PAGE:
THE University of the Assumption (UA) takes pride in being the first archdiocesan Catholic university in Asia and this venerable institution is back on spotlight as it staged the first ever National Conference on Lantern Studies on November 20.
Two years ago, UA through its Research and Development Office, received a grant from the Department of Science and Technology and the CSFP Giant Lantern Festival Foundation (GLFFI) to develop a prototype for cost-efficient sequencers for commercial giant lanterns and is set to unveil its output for this project during the KapaskUAn king UA this December 10.
The university is also at the forefront of developing the training module for the basic lantern making training which the City Government and GLFFI has implemented in hopes that this will set the training standards for the whole country in the future.
These research achievements, together with the strong lantern making legacy within the university, has placed UA as the premiere academic institution that highlights lantern studies.
It counts as its alumni some of the best lantern makers of their generation, from Roland Quiambao to fifth generation lantern makers Eric and Arvin Quiwa, to the youngest giant lantern maker Mark Nino Flores, who collaborated with the university, for the groundbreaking sequencer research.
It is but fitting that the university was able to stage the Lantern Studies Conference with the indefatigable efforts of Roilingel Calilung, who is currently the Director of Libraries, and Dr. Arnel Sicat who presently heads the Research Office.
The conference brought together a veritable powerhouse of experts who presented papers that tackle multidisciplinary perspectives on the lantern tradition and industry.
Kapampangan anthropologist Dr. Dominique Juntado presented highlights from her dissertation on the political culture of Giant Lanterns while Raphael Kalaw of the University of Santo Tomas shared his research on the documentation of the Giant Lantern Festival as intangible cultural heritage.
UA’s very own historian Khervin Darrel Domingo emphasized the role of the San Fernando lantern as both a product and catalyst of change.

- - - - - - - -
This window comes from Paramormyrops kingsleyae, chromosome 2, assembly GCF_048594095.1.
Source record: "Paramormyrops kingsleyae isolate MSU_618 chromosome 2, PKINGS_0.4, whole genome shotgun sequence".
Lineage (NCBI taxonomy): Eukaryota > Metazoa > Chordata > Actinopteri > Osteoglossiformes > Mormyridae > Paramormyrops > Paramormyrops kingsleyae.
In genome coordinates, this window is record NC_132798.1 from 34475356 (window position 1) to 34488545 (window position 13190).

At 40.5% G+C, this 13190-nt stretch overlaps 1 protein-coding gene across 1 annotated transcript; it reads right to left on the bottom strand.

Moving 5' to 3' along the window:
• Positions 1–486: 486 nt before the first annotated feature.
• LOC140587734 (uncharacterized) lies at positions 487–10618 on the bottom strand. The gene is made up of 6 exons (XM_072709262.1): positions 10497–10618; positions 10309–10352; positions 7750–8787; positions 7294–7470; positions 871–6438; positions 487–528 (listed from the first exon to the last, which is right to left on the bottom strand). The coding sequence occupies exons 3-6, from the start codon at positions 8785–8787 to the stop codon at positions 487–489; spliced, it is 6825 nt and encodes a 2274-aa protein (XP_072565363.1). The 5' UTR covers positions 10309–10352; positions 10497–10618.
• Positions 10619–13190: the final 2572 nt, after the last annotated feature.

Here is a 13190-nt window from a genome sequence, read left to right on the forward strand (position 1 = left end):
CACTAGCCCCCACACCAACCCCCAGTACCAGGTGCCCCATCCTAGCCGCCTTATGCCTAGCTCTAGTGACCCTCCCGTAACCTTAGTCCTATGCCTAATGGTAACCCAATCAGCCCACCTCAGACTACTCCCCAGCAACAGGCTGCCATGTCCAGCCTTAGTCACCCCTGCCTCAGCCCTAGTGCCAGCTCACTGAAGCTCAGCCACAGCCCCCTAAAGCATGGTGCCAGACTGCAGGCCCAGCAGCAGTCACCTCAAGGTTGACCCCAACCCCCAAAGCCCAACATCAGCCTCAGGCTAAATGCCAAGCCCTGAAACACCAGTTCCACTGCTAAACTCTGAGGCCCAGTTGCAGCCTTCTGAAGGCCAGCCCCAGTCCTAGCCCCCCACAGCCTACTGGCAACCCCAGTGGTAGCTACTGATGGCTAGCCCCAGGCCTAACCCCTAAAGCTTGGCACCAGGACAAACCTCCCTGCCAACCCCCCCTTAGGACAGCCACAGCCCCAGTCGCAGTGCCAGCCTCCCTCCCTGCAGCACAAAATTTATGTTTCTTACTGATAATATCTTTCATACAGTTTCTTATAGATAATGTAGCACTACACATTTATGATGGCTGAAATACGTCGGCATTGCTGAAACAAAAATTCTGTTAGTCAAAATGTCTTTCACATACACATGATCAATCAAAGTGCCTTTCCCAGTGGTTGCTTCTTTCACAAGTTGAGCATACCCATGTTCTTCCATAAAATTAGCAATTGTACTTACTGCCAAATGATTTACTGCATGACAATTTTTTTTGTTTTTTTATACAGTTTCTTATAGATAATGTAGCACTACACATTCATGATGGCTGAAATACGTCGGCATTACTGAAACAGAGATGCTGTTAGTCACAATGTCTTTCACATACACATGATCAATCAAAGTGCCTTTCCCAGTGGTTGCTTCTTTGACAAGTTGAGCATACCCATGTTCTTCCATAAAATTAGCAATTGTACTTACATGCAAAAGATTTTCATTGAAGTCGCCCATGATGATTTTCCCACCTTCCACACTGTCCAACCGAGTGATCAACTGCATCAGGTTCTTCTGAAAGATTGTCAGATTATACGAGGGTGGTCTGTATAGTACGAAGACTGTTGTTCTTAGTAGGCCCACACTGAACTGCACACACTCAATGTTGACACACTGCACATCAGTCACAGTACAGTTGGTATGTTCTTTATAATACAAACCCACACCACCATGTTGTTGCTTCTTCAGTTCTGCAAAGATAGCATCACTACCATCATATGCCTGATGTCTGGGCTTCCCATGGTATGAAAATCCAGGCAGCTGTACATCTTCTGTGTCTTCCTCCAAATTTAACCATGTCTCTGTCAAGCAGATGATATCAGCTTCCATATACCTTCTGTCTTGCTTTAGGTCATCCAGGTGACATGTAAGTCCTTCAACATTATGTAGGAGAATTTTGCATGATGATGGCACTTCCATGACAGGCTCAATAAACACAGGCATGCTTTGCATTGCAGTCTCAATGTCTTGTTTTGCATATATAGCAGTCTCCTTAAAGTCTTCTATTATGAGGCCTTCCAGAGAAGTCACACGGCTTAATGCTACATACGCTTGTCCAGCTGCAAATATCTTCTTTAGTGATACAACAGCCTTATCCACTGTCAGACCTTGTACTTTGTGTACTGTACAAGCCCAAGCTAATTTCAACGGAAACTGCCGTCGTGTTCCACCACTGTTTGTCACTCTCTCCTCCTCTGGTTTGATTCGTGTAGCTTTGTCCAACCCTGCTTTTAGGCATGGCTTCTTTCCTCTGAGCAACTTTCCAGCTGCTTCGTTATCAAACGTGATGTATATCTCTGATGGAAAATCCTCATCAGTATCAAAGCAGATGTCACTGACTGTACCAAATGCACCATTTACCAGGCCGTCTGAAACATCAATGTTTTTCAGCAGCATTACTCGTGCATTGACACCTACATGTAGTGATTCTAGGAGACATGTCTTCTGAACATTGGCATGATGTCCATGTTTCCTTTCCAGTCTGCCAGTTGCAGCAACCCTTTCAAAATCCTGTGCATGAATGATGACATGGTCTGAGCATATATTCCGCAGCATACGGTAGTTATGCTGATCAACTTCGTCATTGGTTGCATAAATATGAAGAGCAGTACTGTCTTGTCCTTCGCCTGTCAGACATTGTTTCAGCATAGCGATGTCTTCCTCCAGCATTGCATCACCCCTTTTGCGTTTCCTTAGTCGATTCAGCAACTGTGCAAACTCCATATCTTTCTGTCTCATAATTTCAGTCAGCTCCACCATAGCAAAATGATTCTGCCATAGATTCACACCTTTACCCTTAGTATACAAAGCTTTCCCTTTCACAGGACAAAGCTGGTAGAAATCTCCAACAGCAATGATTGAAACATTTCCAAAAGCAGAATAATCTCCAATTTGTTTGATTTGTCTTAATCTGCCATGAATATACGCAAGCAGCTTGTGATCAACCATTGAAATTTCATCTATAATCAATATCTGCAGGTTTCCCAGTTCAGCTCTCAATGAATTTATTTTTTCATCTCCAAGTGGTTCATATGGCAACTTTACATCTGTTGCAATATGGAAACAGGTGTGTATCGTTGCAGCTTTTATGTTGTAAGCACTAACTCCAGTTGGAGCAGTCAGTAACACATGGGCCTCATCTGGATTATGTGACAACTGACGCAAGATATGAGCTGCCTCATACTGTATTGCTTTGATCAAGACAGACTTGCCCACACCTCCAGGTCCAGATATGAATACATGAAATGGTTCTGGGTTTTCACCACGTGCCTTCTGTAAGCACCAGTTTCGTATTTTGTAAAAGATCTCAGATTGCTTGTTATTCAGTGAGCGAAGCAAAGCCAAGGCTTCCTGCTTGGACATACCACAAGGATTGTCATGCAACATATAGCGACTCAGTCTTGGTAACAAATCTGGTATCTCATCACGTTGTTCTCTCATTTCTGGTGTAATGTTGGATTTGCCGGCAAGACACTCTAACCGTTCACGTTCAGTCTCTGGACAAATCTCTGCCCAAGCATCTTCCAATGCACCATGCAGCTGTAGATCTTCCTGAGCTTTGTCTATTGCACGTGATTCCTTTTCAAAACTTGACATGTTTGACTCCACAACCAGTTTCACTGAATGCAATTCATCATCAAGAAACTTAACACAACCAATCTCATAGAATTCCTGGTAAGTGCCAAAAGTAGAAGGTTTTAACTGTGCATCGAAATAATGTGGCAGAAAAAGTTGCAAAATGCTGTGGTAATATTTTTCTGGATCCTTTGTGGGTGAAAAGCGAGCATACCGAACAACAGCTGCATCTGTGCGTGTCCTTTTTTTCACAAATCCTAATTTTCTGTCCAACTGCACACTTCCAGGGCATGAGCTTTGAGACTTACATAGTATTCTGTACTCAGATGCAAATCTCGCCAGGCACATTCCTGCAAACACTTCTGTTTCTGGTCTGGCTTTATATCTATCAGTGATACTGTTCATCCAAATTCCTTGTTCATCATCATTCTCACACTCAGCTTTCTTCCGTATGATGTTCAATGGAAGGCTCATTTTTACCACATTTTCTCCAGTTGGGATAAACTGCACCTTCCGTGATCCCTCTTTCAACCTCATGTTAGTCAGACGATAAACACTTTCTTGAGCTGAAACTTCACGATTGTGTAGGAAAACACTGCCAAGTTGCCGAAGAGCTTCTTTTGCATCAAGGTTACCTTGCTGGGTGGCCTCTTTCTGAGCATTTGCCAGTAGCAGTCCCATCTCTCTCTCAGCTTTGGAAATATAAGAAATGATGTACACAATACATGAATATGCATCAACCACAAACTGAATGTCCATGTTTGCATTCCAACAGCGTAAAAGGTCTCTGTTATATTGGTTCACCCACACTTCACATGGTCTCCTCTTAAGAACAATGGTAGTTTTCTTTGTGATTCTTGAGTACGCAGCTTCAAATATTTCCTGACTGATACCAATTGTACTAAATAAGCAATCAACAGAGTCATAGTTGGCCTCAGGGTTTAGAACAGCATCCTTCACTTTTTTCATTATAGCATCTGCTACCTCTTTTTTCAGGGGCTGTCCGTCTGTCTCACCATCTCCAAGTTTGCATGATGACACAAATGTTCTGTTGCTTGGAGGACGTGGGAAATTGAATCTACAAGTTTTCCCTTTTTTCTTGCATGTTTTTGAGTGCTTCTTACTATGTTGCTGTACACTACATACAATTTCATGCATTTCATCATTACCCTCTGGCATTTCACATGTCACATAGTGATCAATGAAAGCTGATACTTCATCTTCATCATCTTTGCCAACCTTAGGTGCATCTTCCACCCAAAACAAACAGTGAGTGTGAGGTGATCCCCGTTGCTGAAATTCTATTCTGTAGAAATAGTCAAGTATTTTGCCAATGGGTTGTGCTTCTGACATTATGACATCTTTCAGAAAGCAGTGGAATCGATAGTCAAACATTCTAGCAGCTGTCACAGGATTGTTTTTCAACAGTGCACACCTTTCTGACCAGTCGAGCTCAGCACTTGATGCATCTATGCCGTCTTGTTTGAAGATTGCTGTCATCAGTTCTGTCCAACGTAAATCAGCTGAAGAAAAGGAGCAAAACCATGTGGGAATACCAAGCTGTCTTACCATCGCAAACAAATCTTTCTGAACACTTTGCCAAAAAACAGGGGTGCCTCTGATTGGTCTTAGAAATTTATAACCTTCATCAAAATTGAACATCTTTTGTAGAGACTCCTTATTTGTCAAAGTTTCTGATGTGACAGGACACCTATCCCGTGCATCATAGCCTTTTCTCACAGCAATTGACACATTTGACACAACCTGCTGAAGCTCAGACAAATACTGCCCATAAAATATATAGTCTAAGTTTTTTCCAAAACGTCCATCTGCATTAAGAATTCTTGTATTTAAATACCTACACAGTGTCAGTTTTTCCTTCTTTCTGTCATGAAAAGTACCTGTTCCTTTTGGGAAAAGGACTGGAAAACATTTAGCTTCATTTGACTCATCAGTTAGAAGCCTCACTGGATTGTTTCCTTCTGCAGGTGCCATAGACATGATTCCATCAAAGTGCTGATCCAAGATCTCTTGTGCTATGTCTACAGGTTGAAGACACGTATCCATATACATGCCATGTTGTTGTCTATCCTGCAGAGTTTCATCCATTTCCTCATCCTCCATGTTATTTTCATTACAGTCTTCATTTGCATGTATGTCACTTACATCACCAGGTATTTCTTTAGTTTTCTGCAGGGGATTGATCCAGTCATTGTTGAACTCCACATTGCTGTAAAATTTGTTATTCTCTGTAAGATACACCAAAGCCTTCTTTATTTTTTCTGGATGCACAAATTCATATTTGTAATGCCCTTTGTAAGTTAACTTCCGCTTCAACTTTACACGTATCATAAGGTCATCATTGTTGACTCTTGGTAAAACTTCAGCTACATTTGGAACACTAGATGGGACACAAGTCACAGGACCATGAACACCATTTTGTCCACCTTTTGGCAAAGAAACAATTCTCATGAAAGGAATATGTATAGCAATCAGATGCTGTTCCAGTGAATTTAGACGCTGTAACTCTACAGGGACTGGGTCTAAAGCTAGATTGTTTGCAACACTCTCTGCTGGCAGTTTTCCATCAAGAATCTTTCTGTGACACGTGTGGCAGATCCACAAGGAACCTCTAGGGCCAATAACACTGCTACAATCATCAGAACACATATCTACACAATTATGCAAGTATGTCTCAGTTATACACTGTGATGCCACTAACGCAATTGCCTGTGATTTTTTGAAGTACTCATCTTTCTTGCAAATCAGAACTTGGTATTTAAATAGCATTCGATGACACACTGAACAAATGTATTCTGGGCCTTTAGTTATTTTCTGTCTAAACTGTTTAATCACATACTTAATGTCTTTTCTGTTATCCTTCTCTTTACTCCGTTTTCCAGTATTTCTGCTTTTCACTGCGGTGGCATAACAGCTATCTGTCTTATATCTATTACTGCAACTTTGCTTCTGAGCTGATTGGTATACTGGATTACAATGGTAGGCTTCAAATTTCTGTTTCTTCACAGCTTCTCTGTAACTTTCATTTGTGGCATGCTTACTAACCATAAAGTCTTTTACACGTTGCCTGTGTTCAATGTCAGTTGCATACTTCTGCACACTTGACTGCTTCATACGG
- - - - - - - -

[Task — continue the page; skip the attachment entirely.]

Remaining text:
Ivan Henares, who is on a Fulbright scholarship in Purdue University, joined the conference via live feed and talked about revisiting the history of the festival and correcting narratives while I presented a visual timeline of the festival using old photographs which we have in the festival archives, focusing on the need for visual evidences to support oral history.
Beyond the San Fernando lanterns and the Giant Lantern Festival, I have come to appreciate more the rich Kapampangan lantern traditions with the insightful research done by Dr. Richard Daenos and Marvin Punsalan of the City College of Angeles on the traditional lantern-making tradition in the city and the efforts toward its preservation.
Joy Lansang Cruz discussed the economic aspect of the Angeles lanterns from the lens of tourism and entrepreneurship. Christopher Sanguyu of the University of the Philippines shared his paper on the need for strategic innovations in the Kapampangan lantern industry. Gerwill Cruz of the NHCP (National Historical Commission of the Philippines) talked about Catriona Gray’s National Costume which was partly inspired by the giant lanterns.
In addition, the university honored lantern makers such as rotor pioneers Cresencio Valencia and Rolando David, the father and son tandem of Ernesto and Eric Quiwa, and emerging lantern innovators from the ICT High School, Pampanga High School and UA Senior High School.
The national costume of Miss Universe Catriona Gray, complete with the giant lantern inspired back dress made by Eric Quiwa, was on loan from the National Historical Commission of the Philippines for a special two-day exhibit coinciding with the conference.
Kudos to the stewardship of University President Reverend Father Joselito Henson whose support and stewardship made this happen. He was very hands-on during the conference, as well as the other university executives.
Congratulations to the University of the Assumption for this noteworthy accomplishment. The future looks brighter indeed.